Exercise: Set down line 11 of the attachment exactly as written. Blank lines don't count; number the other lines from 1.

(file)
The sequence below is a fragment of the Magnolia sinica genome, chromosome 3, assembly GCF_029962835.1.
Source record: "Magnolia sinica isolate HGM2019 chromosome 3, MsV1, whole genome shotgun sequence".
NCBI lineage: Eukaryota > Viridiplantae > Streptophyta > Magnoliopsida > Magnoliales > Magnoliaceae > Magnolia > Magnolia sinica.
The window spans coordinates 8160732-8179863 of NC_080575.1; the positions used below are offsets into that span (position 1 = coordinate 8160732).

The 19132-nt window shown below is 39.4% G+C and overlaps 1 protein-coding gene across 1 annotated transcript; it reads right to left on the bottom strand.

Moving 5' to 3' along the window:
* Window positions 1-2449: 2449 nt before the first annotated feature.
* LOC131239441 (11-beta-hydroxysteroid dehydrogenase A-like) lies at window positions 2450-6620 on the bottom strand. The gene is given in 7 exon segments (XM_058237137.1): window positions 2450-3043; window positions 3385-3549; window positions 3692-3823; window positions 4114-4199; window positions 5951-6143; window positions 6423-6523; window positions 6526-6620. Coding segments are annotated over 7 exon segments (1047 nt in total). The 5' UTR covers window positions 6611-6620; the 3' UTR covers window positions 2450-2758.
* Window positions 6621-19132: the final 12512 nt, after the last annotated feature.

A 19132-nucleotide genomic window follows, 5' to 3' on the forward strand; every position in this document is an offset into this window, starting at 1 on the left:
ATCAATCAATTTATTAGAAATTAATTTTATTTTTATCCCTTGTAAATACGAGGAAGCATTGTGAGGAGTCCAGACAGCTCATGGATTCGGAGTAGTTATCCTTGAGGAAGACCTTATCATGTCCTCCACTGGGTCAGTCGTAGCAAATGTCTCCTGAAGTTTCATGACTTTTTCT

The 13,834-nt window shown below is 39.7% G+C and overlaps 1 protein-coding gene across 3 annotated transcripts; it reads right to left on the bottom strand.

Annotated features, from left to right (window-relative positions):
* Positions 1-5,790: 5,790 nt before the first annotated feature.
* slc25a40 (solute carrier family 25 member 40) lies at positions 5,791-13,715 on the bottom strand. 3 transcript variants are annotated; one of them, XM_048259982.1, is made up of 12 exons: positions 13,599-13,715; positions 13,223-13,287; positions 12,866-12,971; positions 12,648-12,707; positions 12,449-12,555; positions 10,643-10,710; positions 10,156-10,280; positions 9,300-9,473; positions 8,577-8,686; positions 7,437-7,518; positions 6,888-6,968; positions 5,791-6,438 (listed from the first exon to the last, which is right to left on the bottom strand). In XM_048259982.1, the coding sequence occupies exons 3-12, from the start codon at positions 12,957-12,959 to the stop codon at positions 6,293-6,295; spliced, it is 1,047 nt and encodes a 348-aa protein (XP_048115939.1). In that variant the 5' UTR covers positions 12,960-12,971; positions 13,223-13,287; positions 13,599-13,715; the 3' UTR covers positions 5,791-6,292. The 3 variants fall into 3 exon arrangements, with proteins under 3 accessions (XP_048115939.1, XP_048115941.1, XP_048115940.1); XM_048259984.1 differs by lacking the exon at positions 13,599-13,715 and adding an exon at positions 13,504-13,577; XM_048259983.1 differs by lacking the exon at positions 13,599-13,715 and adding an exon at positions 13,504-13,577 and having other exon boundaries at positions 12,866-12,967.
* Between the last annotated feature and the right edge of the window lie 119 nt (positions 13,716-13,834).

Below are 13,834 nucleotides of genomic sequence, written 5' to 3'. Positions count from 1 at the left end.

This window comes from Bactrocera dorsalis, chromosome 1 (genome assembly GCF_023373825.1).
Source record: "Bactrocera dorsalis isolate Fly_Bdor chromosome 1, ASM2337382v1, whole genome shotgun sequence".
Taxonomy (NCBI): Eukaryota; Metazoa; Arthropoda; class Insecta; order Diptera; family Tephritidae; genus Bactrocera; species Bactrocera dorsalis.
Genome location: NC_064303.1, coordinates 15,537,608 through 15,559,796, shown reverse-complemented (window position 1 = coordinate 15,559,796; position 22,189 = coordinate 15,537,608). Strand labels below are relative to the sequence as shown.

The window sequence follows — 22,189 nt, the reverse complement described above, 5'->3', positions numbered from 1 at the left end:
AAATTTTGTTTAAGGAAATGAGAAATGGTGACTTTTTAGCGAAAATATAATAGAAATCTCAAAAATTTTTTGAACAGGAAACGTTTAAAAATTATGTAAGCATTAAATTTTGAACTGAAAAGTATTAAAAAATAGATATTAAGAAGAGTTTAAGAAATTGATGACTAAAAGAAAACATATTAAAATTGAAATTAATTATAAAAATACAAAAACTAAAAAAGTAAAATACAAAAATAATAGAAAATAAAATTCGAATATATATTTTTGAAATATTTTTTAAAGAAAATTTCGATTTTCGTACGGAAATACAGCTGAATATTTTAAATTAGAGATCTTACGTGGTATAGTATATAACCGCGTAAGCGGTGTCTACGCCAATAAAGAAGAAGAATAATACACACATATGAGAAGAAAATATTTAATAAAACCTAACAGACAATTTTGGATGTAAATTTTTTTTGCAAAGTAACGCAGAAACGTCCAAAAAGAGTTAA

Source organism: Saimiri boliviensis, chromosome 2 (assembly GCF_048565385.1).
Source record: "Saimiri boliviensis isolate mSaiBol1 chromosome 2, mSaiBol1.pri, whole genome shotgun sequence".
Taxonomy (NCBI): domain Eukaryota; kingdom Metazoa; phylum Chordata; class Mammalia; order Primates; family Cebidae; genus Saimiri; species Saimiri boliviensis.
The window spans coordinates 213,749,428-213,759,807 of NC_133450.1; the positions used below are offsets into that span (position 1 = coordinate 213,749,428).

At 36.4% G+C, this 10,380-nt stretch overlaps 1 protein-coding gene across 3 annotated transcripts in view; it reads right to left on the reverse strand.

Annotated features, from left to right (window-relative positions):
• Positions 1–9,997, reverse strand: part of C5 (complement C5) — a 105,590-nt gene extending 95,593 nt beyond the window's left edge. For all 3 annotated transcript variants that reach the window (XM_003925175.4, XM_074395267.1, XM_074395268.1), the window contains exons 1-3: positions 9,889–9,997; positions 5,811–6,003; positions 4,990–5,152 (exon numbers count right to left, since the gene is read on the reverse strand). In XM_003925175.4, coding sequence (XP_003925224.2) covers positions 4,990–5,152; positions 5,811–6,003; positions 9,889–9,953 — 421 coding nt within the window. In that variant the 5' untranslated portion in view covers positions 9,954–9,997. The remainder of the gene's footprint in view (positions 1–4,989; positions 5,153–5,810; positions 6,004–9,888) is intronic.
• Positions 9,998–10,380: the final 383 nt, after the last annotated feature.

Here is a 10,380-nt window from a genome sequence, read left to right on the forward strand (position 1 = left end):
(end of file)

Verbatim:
ATCAATCAATTTATTAGAAATTAATTTTATTTTTATCCCTTGTAAATACGAGGAAGCATTGTGAGGAGTCCAGACAGCTCATGGATTCGGAGTAGTTATCCTTGAGGAAGACCTTATCATGTCCTCCACTGGGTCAGTCGTAGCAAATGTCTCCTGAAGTTTCATGACTTTTTCT